Last fall, Paula Kruchowski joined the Third Precinct as its Community Attorney, and she is already earning high marks for her energetic commitment to prosecuting livability crimes and her obvious dedication to including the community in that effort. Born in Duluth and raised in Chisholm, Kruchowski lives in the Third Precinct’s Keewaydin neighborhood. She attended the University of Minnesota - Duluth, where she graduated with a degree in Criminology and double minors in Psychology and Sociology. She earned her J.D., magna cum laude, from the William Mitchell College of Law in St. Paul.
Kruchowski began her career in criminal law while still in law school, working for the Minnesota State Public
Defender’s Office as a certified student attorney and handling felony criminal appeals for Minnesota inmates. Realizing that she preferred prosecution, she joined the Minneapolis City Attorney’s office after law school, and has now been part of the city’s team of prosecutors for nearly a decade. We recently sat down with Kruchowski to learn more about her approach to community prosecution in the Phillips neighborhood.
What drew you to criminal prosecution?
Criminal law is extremely interesting. I have always had an interest in why people do what they do. And, because of the human element involved, no two cases are ever the same.
How does a Community Attorney’s role differ from that of a County Attorney? What does the Community Attorney bring to the mix?
The Hennepin County Attorney’s Office has jurisdiction to prosecute juvenile and adult felony offenses and some select gross misdemeanor and misdemeanor offenses. On the other hand, my office’s jurisdiction extends to the prosecution of petty misdemeanor, misdemeanor and gross misdemeanor offenses, most of which are livability offenses.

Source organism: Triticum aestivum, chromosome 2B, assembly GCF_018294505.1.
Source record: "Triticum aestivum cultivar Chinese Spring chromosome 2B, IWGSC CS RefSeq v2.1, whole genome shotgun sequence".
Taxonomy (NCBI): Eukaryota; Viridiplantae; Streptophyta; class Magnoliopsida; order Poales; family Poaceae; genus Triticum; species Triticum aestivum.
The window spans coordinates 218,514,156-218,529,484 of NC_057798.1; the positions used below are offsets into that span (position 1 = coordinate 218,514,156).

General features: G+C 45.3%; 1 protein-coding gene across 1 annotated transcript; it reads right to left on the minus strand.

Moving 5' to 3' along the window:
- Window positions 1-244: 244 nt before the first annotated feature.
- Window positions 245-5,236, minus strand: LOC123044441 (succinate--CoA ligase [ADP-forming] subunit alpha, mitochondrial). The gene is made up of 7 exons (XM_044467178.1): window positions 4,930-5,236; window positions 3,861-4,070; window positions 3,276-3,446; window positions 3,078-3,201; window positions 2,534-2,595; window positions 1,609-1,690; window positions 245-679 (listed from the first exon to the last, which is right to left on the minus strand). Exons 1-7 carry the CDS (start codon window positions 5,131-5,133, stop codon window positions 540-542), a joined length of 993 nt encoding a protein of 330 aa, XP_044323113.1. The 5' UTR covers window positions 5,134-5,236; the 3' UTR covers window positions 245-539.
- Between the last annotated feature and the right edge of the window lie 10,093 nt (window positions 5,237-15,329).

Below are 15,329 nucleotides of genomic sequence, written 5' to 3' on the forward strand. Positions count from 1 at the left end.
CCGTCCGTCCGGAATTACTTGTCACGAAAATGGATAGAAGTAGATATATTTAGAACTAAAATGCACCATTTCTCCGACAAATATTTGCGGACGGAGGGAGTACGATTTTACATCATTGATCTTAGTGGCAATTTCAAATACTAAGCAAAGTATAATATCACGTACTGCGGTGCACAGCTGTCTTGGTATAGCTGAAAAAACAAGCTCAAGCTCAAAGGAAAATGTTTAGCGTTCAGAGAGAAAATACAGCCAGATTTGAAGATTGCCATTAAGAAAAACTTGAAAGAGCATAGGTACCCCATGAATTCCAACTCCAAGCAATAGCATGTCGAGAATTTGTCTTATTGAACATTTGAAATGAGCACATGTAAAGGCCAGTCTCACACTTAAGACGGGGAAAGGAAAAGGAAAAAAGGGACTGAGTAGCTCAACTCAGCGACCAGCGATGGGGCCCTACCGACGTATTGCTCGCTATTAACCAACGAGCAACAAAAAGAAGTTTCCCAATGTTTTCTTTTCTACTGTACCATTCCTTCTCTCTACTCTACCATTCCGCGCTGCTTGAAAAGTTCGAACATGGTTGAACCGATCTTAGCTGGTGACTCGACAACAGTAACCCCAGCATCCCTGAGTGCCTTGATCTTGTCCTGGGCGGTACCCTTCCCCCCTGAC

The Community Attorney program in my office was established because the office understands that livability crime seriously affects neighborhoods, demoralizes residents, hurts businesses and can lead to the deterioration of the community. My location in the precinct allows me to interact with community members, local businesses, law enforcement agencies, the courts and the Hennepin County Attorney’s Office to better address neighborhood issues.
What elements do you believe are critical to forging a strong, three-way partnership between the community, the police, and prosecutors? As Community Attorney, what steps have you taken, or plan to take, to achieve them?
Building relationships and communication amongst law enforcement, the police and the prosecutors’ offices is essential. The right hand has to know what the left hand is doing. Since I’ve been at the precinct, I’ve made it a point to make as many contacts as possible and to try to establish relationships where they had not existed before and to build stronger relationships with the community, law enforcement and other agencies.
A prime example is the strengthening of the relationship between the Hennepin County Attorney’s Office and the Minneapolis City Attorney’s Office. When Hennepin County Attorney Mike Freeman revamped his Community Prosecution team a few months ago, our office began talking to his office about establishing a closer relationship with our respective offices and about how we could work together more effectively. Recently, the Hennepin County Community Prosecution Team and the Minneapolis City Attorney’s Office’s Special Prosecution Team, of which I am a member, had a very successful meeting to discuss our partnership, and we have since agreed to meet regularly to jointly tackle livability issues.
Since you took on this job last fall, you have maintained a very busy schedule that includes regular attending a variety of community meetings. What motivates you to do that, and how does it further your work?